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The Middle Works of John Dewey, Volume 14, 1899 - 1924 : Human Nature and Conduct, 1922 - John Dewey

The Middle Works of John Dewey, Volume 14, 1899 - 1924

Human Nature and Conduct, 1922

By: John Dewey, Jo Ann Boydston (Editor), Murray G. Murphey (Introduction by)

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Published: 1st April 2008
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Volume 11 brings together all of Dewey's writings for 1918 and 1919. A Modern Language Association Committee on Scholarly Editions textual edition. Dewey's dominant theme in these pages is war and its after-math. In the Introduction, Oscar and Lilian Handlin discuss his philosophy within the historical context: The First World War slowly ground to its costly conclusion; and the immensely more difficult task of making peace got painfully under way. The armi-stice that some expected would permit a return to normalcy opened instead upon a period of turbulence that agitated fur-ther a society already unsettled by preparations for battle and by debilitating conflict overseas. After spending the first half of 1918-19 on sabbatical from Columbia at the University of California, Dewey traveled to Japan and China, where he lectured, toured, and assessed in his essays the relationship between the two nations. From Peking he reported the student revolt known as the May Fourth Move-ment. The forty items in this volume also include an analysis of Thomas Hobbe's philosophy; an affectionate commemorative tribute to Theodore Roosevelt, our Teddy; the syllabus for Dewey's lectures at the Imperial University in Tokyo, which were later revised and published as Reconstruction in Philosophy; an exchange with former disciple Randolph Bourne about F. Mat-thias Alexander's Man's Supreme Inheritance; and, central to Dew-ey's creed, Philosophy and Democracy. His involvement in a study of the Polish-American community in Philadelphia--resulting in an article, two memoranda, and a lengthy report--is discussed in detail in the Introduction and in the Note on the Confidential Report ofConditions among the Poles in the United States.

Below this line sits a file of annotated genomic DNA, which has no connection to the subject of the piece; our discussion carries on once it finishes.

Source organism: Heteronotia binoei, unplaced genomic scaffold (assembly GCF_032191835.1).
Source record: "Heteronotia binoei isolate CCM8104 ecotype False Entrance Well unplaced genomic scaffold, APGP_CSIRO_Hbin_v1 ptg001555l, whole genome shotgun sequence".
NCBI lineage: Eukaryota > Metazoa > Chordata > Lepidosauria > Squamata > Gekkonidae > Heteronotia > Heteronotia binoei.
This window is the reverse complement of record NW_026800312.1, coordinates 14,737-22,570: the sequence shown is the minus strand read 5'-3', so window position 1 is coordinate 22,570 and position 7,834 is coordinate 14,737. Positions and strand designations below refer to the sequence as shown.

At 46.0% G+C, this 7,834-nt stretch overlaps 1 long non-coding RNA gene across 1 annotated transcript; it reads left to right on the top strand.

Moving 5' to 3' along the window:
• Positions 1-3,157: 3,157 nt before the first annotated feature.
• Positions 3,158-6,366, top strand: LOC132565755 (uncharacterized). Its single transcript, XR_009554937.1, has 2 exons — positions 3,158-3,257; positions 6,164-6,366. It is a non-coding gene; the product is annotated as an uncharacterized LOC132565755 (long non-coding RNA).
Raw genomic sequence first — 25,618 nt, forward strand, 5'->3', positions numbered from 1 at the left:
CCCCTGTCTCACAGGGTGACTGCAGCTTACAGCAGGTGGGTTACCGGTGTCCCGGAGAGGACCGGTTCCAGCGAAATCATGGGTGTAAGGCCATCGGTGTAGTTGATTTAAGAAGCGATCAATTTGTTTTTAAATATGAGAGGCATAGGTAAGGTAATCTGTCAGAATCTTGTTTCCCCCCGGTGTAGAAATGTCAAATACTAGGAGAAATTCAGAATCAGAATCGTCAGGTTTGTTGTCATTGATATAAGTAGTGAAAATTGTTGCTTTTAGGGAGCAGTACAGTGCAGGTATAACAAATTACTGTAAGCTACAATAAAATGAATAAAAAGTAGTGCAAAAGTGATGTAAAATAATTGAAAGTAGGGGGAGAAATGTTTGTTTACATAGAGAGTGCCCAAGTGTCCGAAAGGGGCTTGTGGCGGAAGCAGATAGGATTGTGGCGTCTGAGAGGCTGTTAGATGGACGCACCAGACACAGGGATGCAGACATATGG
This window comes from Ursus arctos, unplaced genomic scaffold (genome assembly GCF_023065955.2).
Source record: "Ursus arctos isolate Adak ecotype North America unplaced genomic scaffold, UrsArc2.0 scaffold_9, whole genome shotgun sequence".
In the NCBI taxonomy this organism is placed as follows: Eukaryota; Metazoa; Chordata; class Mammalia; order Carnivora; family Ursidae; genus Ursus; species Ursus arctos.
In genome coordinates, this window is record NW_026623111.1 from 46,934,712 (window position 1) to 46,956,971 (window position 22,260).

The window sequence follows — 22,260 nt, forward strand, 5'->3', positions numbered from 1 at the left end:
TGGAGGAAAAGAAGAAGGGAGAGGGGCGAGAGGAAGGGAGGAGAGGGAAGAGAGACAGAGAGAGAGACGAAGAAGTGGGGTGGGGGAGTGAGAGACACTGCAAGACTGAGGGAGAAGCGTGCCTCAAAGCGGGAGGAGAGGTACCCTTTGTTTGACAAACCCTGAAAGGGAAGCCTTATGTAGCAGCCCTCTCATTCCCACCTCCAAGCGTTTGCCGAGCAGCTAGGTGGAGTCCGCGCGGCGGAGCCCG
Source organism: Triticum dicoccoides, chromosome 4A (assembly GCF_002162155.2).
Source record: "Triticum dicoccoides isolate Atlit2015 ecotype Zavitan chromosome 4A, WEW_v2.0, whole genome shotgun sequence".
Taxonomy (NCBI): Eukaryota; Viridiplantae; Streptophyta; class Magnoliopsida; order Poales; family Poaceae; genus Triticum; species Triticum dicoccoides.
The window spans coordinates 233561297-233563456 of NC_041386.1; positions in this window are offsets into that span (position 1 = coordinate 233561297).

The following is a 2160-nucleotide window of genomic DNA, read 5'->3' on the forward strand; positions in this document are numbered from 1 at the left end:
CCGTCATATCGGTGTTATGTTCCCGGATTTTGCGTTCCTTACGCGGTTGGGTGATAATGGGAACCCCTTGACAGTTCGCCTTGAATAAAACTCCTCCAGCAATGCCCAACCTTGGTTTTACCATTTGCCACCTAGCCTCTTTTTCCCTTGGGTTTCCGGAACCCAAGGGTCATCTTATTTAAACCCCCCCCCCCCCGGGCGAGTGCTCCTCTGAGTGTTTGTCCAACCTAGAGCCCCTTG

Introductionp. ix
Human Nature and Conductp. 1
Prefacep. 3
Introductionp. 4
The Place of Habit in Conductp. 13
Habits as Social Functionsp. 15
Habits and Willp. 21
Character and Conductp. 33
Custom and Habitp. 43
Custom and Moralityp. 54
Habit and Social Psychologyp. 60
The Place of Impulse in Conductp. 63
Impulses and Change of Habitsp. 65
Plasticity of Impulsep. 69
Changing Human Naturep. 76
Impulse and Conflict of Habitsp. 88
Classification of Instinctsp. 92
No Separate Instinctsp. 104
Impulse and Thoughtp. 117
The Place of Intelligence in Conductp. 119
Habit and Intelligencep. 121
The Psychology of Thinkingp. 127
The Nature of Deliberationp. 132
Deliberation and Calculationp. 139
The Uniqueness of Goodp. 146
The Nature of Aimsp. 154
The Nature of Principlesp. 164
Desire and Intelligencep. 171
The Present and Futurep. 182
Conclusionp. 191
The Good of Activityp. 193
Morals Are Humanp. 204
What Is Freedom?p. 209
Morality Is Socialp. 216
Foreword to the 1930 Modern Library Editionp. 228
First Edition Pagination Keyp. 231
Textual Apparatusp. 235
Textual Commentaryp. 237
Emendations Listp. 244
Line-end Hyphenationp. 247
Checklist of Dewey's Referencesp. 249
Indexp. 251
Table of Contents provided by Ingram. All Rights Reserved.

ISBN: 9780809328093
ISBN-10: 0809328097
Series: Collected Works of John Dewey : Book 14
Audience: Professional
Format: Paperback
Language: English
Number Of Pages: 294
Published: 1st April 2008
Publisher: Southern Illinois University Press
Country of Publication: US
Dimensions (cm): 21.08 x 13.72  x 1.52
Weight (kg): 0.34